Port Phillip has really been providing a variety of fish for anglers recently. Pretty much every fish that one would want to catch in the bay can be caught right now. From pinkies, snapper, gars, salmon, kingfish, flathead and whiting the species choices are pretty widespread, it's just a matter of picking a fish and targeting it.

James from Unreel Fishing Charters reports of insane pinkie snapper action, with plenty of fish up to 2kg around the inshore reefs. During low light conditions these fish are going nuts, with multiple rods getting smashed on every bait that hits the water. The plastic fishing for these fish has been very good too, with all of the same areas like Black rock, Williamstown and Mornington all producing heaps of fish if you're fishing plastics.


Soft plastics in the 2 - 4'' size range have been the best of the pinkies, with 'stretchier' and tougher style plastics proving to be excellent value for money, with more than a dozen fish landed on a single plastic and no signs of damage. 'Bungee baits', Zman's and Squidgy 'Biotough' are all excellent options, just pick a natural and a bright colour to suit most conditions.


While fishing baits or scented plastics around the inshore reefs, fish like red mullet can be a common bycatch. Customers Ryan and Nick have been a heap amongst the pinkies, flathead and salmon along the eastern seaboard of the bay. Normally if you are over shallower heavy reef you will start catching the red mullet, and as you push deeper to where the reef steps down you will find less of these and more pinkie snapper.


There have also been some serious salmon in the bay for a while, with big schools spotted anywhere from Black Rock through to The Rip. Most of the fish have been around 1kg in size which makes them great fun on light spinning gear, or not bad on the table if they are looked after. Small metal lures up to 15g have been working well, along with tiny, whitebait imitation soft plastics. If you manage to get one of these lures to the bottom without a salmon intercepting it, there have been sand flathead to around 40cm keen on eating it.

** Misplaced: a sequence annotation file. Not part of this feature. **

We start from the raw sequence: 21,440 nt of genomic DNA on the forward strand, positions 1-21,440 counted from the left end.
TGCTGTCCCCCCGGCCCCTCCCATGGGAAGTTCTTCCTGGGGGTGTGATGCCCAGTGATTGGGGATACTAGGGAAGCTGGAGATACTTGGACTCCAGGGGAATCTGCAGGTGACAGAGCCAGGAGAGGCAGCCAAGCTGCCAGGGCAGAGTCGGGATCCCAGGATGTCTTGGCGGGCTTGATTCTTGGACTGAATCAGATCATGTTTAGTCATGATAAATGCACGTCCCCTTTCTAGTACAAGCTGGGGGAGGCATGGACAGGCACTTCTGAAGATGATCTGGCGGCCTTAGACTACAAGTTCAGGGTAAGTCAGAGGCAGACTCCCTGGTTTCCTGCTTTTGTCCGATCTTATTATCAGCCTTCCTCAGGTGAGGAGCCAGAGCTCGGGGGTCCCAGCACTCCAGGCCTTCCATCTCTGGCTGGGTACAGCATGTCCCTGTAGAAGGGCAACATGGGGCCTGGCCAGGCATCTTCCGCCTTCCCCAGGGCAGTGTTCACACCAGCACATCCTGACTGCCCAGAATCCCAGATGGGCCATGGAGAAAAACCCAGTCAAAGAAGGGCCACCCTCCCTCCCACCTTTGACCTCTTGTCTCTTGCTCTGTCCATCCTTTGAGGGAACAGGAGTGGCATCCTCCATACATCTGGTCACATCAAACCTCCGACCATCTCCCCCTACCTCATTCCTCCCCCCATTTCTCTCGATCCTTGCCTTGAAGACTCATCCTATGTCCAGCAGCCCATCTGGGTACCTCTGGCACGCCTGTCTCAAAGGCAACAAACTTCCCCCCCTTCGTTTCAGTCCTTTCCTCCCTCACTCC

Further north in the bay, there have been some decent bream mixed in with the schools of pinkies. While the pinkies have been much faster to get to the baits, the numbers of open water bream have been a surprise to a few anglers. The shallow sandflats around the top end of the bay have seen bream feeding around low light conditions where they have been taking baits and lures meant for flathead. This 43cm fish was caught by customer Michael, on a 4'' soft plastic aimed at a shallow water flathead at first light.

 


While the squid reports haven't been out of this world, there have been enough anglers for anglers out fishing for them. There have been scores of small bait sized squid being caught around the harbour at Mornington, with the odd larger one caught from the wall at the start of the main pier around last light. Size 1.5 and 1.8 jigs are the go if you are fishing for the small squid, and a slower sinking size 3.0 like one from the 'clicks' range for the bigger squid off the main pier.

Customer Daniel fished out around Rye over the weekend to collect his bag of nice sized squid in the shallows. Daniel found that size 2.5 Yamashita jigs were the better performers on the day.


Customer Jinsu fished from the rocks around Mornington during the week to land a couple of nice squid on size 2.5 Shimano 'Keimura' jigs with the UV white/red head getting the job done just after first light. The squid continued to tick along until about 8:30am then slowed right off.


Staff member Dylan has been doing some land based squidding during the week around both the top and southern ends of Port Phillip, with mixed results. There have been enough squid around to catch a few, but they haven't been red hot. As always persistence and constantly trying different jig colours and sink speeds has been the key to cluing in to the bite. Around the southern end of the bay, the new Yamashita 'trick prawn' colour has been a day time standout, while the brighter colours like the 490 glow 'KRI' have been better from Black Rock through to Brighton.